Nevertheless, investment protection needs to change as a result of the numerous factors. It appears that investment protection became too vast (in the number of investors to state lawsuits, in the number of issues affected, in the amounts involved, in the interests hurt) and investors, in many cases, became too successful. Furthermore, States feel that investment litigation and the rights of investors clearly have a constitutional dimension, as explained by Peter-Tobias Stoll. As news articles may suggest, politicians feel that they are held prisoner by greedy investors who seek to influence and limit domestic policies pursued by elected government officials. Therefore, there is a political momentum to limit the scope of investment protections based on these arguments.

As Leopoldo Rubinacci explained on behalf of the European Commission, the new Transatlantic Trade and Investment Partnership negotiations coupling the flow of goods, services and investment is new concept in itself. The fact that the European Commission is trying to move towards a more rule-based, permanent and institutionalised system is a sign that, based on its new Lisbon competencies, the Commission evidently wishes to manage investment protection alongside other competencies that the Commission has been exercising for decades. Additionally, Rubinacci explained the firm view of the European Commission, which was further discussed in detail by Ulrike Kriebaum, that intra-EU BITs have become inapplicable for a number of reasons and should be annulled and/or replaced by European-wide investment protection mechanisms. Peter-Tobias Stoll, August Reinisch and Tamás Kende have all discussed the fate of intra-EU BITs in the scope of their presentations.

Professor Reinisch has presented in detail on his views of European investment policy after the implementation of the Lisbon Treaty, the latest drafts of the TTIP investment chapter and discussed how such a draft, if it became a treaty text, would affect investment arbitration.

János Katona discussed the effects of the Electrabel case[5] on the jurisprudence and the conceptual issue of whether EU law is a form of international or domestic law and whether it – or at least part of it – may be considered as lex posterior in the sense of the Vienna Convention on the Law of Treaties.

Tamás Kende presented the hot topic of the clash between international law and EU law prior to arbitral awards and such awards being qualified as state aid, as in the Micula case[6] of 2013, in order to block the enforcement of arbitral awards. Anthony Paccione also talked about the enforcement and problems of enforcement of ISDS decisions in the United States. Alex de Gramont spoke about the single largest investment award so far distributed in the recent Yukos case,[7] and whether the decision was or could ever become enforceable and be enforced against Russia. Pal Sonnevend also discussed the Yukos case,[8] as the European Court of Human Rights has also recently furnished a substantial award against Russia in that case. In Professor Sonnevend’s view, the ECHR is not a real alternative to investment protection fora. Dmitri Evseev discussed investment treaty arbitration cases against Hungary in detail and how they – especially the Electrabel case – contributed to international treaty arbitration law and to European policies on investment protection. Jonathan Faust spoke about recent Holocaust-related property claims in the US and the way US federal courts dealt with such claims. György Molnár-Bíró talked about discriminatory taxation rules as a violation of property rights and discussed how affected investors could sue in both the EU and in front of the ECHR. Professor Renata Uitz also talked about how, according to recent experience, rights to property and entitlements of various churches could be enforced in front of the ECHR.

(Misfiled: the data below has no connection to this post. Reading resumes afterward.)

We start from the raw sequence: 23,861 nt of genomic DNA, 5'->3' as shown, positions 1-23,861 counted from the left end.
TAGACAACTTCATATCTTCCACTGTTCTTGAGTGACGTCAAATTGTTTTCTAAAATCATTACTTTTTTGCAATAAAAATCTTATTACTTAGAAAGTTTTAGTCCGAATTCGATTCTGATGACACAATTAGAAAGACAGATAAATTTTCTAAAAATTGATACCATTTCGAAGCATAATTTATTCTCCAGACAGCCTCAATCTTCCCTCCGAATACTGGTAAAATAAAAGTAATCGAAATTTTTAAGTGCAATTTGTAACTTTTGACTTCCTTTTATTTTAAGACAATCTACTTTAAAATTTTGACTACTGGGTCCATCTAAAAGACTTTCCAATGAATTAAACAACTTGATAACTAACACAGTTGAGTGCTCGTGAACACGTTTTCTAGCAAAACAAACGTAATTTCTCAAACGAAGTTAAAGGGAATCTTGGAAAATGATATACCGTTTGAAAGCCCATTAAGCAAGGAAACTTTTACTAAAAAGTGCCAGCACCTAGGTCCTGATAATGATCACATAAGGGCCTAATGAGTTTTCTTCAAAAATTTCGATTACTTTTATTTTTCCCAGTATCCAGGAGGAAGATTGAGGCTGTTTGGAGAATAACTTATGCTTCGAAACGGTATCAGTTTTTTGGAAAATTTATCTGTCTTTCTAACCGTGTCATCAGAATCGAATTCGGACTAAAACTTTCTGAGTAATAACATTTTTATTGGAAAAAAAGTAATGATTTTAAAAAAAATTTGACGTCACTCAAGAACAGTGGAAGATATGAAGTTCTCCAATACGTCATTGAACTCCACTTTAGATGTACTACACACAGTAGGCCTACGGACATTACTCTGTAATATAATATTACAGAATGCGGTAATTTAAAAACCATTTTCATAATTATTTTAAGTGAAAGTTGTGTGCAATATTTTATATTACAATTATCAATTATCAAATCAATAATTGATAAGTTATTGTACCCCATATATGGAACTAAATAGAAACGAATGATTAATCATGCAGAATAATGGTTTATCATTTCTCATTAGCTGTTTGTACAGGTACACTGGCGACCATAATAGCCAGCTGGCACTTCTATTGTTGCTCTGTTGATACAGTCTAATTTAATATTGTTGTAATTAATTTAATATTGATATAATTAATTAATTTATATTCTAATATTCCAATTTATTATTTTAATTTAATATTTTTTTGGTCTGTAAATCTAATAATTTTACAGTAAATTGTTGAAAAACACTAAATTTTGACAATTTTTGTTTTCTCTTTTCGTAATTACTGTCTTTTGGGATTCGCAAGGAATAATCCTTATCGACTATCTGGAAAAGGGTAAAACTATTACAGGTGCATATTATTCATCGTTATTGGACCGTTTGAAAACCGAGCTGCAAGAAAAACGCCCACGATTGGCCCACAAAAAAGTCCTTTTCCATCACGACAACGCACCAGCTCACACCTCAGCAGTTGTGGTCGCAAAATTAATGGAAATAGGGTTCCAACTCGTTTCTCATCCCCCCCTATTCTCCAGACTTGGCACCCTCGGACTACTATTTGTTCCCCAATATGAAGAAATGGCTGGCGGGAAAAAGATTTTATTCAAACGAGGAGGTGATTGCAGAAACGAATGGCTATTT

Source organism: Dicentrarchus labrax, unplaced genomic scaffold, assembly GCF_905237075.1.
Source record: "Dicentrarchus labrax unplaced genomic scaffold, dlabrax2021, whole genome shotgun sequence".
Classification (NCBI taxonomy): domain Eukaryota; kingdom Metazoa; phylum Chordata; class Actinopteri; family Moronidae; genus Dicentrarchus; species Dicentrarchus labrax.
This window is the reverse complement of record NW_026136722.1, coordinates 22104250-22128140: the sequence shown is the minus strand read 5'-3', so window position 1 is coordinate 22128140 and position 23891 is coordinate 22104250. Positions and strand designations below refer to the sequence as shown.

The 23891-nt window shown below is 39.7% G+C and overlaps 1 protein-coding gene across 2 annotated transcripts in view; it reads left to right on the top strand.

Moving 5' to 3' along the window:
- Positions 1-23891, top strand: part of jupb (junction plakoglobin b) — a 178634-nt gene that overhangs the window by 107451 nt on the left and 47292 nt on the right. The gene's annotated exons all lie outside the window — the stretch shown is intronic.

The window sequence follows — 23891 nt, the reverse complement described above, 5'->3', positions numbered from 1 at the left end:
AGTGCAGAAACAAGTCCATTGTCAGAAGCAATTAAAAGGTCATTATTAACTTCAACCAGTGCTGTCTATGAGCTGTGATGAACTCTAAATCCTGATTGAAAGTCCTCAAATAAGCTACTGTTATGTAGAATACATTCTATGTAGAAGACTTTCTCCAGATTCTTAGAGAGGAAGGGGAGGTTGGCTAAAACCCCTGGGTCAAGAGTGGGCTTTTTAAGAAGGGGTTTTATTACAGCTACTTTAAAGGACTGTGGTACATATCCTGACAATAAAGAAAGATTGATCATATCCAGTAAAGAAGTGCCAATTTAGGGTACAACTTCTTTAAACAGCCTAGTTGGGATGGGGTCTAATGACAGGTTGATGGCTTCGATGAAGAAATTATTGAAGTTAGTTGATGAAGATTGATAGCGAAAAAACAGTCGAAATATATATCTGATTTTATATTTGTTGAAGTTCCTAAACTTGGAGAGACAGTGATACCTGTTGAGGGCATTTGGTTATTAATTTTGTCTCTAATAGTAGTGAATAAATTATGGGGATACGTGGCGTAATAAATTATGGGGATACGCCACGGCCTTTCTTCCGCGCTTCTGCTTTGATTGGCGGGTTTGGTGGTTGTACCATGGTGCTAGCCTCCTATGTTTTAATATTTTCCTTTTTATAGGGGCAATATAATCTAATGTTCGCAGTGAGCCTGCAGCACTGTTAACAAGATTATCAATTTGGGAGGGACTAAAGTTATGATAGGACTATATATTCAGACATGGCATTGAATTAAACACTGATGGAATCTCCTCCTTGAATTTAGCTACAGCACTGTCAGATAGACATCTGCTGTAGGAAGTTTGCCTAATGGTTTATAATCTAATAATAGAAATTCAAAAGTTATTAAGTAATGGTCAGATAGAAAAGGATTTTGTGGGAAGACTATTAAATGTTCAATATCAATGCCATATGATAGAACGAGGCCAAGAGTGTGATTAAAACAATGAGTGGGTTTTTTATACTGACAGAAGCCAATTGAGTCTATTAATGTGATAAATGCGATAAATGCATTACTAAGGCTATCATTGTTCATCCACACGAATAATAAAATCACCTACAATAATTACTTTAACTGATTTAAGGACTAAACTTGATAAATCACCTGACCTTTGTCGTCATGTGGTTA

This volume of ELTE Law Journal – besides other valuable contributions – is dedicated to the lectures made at the conference having taken a full day. We hope the readers of this volume will also be able to appreciate the diversity of views on many salient issues of international investment law and understand that, because of clashes between international investment law and European law (as well as clashes between state interests and important impending changes to the structures of world commerce), ISDS has been at an important turning point.  Leopoldo Rubinacci was able to demonstrate this to the participants by referring in his presentation to a new draft chapter in the TTIP dealing with a new model of ISDS with a permanent tribunal instead of ad hoc arbitrations. Quite a seismic shift in investor-state arbitrations.


Budapest, 15 November 2015.


Tamás Kende

Guest editor

[1] Salini Costruttori S.p.A. and Italstrade S.p.A. v Kingdom of Morocco (ICSID Arbitral Tribunal Case No. ARB/00/4  – See more at: <>).

[2] Emilio Agustín Maffezini v The Kingdom of Spain (ICSID Arbitral Tribunal Case No. ARB/97/7).

[3] EDF International S.A., SAUR International S.A. and León Participaciones Argentinas S.A. v Argentine Republic (ICSID Arbitral Tribunal Case No. ARB/03/23).

[4] MTD Equity Sdn. Bhd. and MTD Chile S.Av Republic of Chile (ICSID Arbitral Tribunal Case No. ARB/01/7).

[5] Electrabel S.A. v Republic of Hungary (ICSID Arbitral Tribunal Case No. ARB/07/19).

[6] Ioan Micula, Viorel Micula and others v Romania (ICSID Arbitral Tribunal Case No. ARB/14/29).

[7] Yukos Universal Limited (Isle of Man) v The Russian Federation (UNCITRAL, PCA Case No. AA 227).

[8] Case of OAO Neftyanaya Kompaniya Yukos v Russia (Application no. 14902/04).